In this lesson, students will go back to the documents they've read, looking through them closely to figure out what the Founders might have said was the “American Dream.”
In this lesson, you will consider what the Founders of the United States government might have described as the “American Dream.” You'll analyze the Preamble to the Constitution, deciding what the writers “dreamed” the role of government and the rights of citizens to be.
In this lesson, students will explore the uses of the digital course in the classroom and consider how it will help them as learners this year.
In this 5-day unit, students will explore the topic of cheating. Cheating seems to be ever-present in today’s society. Whether we are talking about athletes being busted for using steroids or students “sharing” answers and plagiarizing on final exams, one thing is clear—there’s a whole lot of cheating going on. In this unit, students will take a look at some contemporary instances of cheating and argue whether under certain situations cheating is not only excusable, but also justifiable.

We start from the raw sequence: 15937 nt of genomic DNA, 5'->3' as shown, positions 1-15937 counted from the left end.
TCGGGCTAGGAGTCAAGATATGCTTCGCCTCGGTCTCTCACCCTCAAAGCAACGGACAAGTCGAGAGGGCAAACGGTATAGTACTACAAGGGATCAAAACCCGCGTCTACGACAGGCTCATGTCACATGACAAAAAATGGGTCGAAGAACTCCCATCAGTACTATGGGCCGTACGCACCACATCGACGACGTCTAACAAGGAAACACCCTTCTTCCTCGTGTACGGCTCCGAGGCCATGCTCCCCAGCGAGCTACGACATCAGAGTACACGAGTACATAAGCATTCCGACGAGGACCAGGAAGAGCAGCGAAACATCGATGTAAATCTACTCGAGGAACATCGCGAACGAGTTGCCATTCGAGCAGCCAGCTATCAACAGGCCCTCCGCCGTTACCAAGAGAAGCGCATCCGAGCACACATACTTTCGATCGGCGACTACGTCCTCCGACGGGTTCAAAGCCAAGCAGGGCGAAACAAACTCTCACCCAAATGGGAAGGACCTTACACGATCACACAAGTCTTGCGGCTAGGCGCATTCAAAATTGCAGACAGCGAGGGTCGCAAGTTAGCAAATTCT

In this lesson, students will share annotations and discuss the articles “Don’t Alter Models’ Bodies” and “Is Photoshop Destroying America’s Body Image?” Then they will write an argument in which they state their claim, present relevant evidence, and respond to counterarguments.
In this lesson, students will take a survey on cheating and discuss it with the class. Then they will read and annotate “Stuyvesant Students Describe the How and the Why of Cheating,” noting the claims, counterclaims, reasons, and evidence in the article.
In this lesson, students will revisit the articles on cheating that they have read so far. Then they will create metaphors, similes, and skits based on the concept of cheating.